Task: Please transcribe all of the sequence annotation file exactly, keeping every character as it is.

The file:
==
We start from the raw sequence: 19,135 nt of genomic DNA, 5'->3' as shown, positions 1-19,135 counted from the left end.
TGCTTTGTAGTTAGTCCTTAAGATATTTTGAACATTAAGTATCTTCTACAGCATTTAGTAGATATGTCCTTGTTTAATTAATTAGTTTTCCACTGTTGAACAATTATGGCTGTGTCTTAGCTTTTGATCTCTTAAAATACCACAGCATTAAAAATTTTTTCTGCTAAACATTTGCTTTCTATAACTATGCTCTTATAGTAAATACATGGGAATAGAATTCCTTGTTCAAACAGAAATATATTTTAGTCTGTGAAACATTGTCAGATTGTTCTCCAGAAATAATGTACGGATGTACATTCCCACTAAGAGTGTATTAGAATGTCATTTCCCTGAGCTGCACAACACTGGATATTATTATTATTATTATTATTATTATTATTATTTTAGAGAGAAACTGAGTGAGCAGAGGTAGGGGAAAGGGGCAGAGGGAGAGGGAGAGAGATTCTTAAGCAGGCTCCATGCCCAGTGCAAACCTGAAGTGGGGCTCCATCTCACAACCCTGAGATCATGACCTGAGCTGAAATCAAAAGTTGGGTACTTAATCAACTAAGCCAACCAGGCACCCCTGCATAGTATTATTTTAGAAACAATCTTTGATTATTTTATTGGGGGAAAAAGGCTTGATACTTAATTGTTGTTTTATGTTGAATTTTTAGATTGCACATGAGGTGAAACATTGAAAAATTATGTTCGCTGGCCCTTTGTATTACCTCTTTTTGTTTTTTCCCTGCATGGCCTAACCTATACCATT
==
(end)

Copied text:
We start from the raw sequence: 19,135 nt of genomic DNA, 5'->3' as shown, positions 1-19,135 counted from the left end.
TGCTTTGTAGTTAGTCCTTAAGATATTTTGAACATTAAGTATCTTCTACAGCATTTAGTAGATATGTCCTTGTTTAATTAATTAGTTTTCCACTGTTGAACAATTATGGCTGTGTCTTAGCTTTTGATCTCTTAAAATACCACAGCATTAAAAATTTTTTCTGCTAAACATTTGCTTTCTATAACTATGCTCTTATAGTAAATACATGGGAATAGAATTCCTTGTTCAAACAGAAATATATTTTAGTCTGTGAAACATTGTCAGATTGTTCTCCAGAAATAATGTACGGATGTACATTCCCACTAAGAGTGTATTAGAATGTCATTTCCCTGAGCTGCACAACACTGGATATTATTATTATTATTATTATTATTATTATTATTTTAGAGAGAAACTGAGTGAGCAGAGGTAGGGGAAAGGGGCAGAGGGAGAGGGAGAGAGATTCTTAAGCAGGCTCCATGCCCAGTGCAAACCTGAAGTGGGGCTCCATCTCACAACCCTGAGATCATGACCTGAGCTGAAATCAAAAGTTGGGTACTTAATCAACTAAGCCAACCAGGCACCCCTGCATAGTATTATTTTAGAAACAATCTTTGATTATTTTATTGGGGGAAAAAGGCTTGATACTTAATTGTTGTTTTATGTTGAATTTTTAGATTGCACATGAGGTGAAACATTGAAAAATTATGTTCGCTGGCCCTTTGTATTACCTCTTTTTGTTTTTTCCCTGCATGGCCTAACCTATACCATT